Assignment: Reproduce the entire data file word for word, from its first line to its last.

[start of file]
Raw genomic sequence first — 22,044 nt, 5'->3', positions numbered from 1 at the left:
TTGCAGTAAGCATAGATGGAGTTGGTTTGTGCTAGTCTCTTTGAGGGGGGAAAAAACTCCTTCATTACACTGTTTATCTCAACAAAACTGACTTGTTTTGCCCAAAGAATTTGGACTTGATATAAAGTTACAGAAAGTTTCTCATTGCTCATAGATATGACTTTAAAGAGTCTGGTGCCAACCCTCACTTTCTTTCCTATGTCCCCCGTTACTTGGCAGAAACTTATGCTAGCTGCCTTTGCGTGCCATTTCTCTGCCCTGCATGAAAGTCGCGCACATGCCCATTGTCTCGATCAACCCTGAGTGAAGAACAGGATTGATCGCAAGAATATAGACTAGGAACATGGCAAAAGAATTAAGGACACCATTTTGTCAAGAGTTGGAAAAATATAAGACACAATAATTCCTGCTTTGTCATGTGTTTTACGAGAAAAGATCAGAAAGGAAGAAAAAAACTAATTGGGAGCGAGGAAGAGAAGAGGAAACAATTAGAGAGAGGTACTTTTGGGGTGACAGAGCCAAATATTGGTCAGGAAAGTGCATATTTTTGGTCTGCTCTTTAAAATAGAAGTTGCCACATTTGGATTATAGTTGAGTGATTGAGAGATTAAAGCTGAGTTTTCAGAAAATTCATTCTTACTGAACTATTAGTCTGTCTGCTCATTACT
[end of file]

Raw genomic sequence first — 22,044 nt, 5'->3', positions numbered from 1 at the left:
TTGCAGTAAGCATAGATGGAGTTGGTTTGTGCTAGTCTCTTTGAGGGGGGAAAAAACTCCTTCATTACACTGTTTATCTCAACAAAACTGACTTGTTTTGCCCAAAGAATTTGGACTTGATATAAAGTTACAGAAAGTTTCTCATTGCTCATAGATATGACTTTAAAGAGTCTGGTGCCAACCCTCACTTTCTTTCCTATGTCCCCCGTTACTTGGCAGAAACTTATGCTAGCTGCCTTTGCGTGCCATTTCTCTGCCCTGCATGAAAGTCGCGCACATGCCCATTGTCTCGATCAACCCTGAGTGAAGAACAGGATTGATCGCAAGAATATAGACTAGGAACATGGCAAAAGAATTAAGGACACCATTTTGTCAAGAGTTGGAAAAATATAAGACACAATAATTCCTGCTTTGTCATGTGTTTTACGAGAAAAGATCAGAAAGGAAGAAAAAAACTAATTGGGAGCGAGGAAGAGAAGAGGAAACAATTAGAGAGAGGTACTTTTGGGGTGACAGAGCCAAATATTGGTCAGGAAAGTGCATATTTTTGGTCTGCTCTTTAAAATAGAAGTTGCCACATTTGGATTATAGTTGAGTGATTGAGAGATTAAAGCTGAGTTTTCAGAAAATTCATTCTTACTGAACTATTAGTCTGTCTGCTCATTACT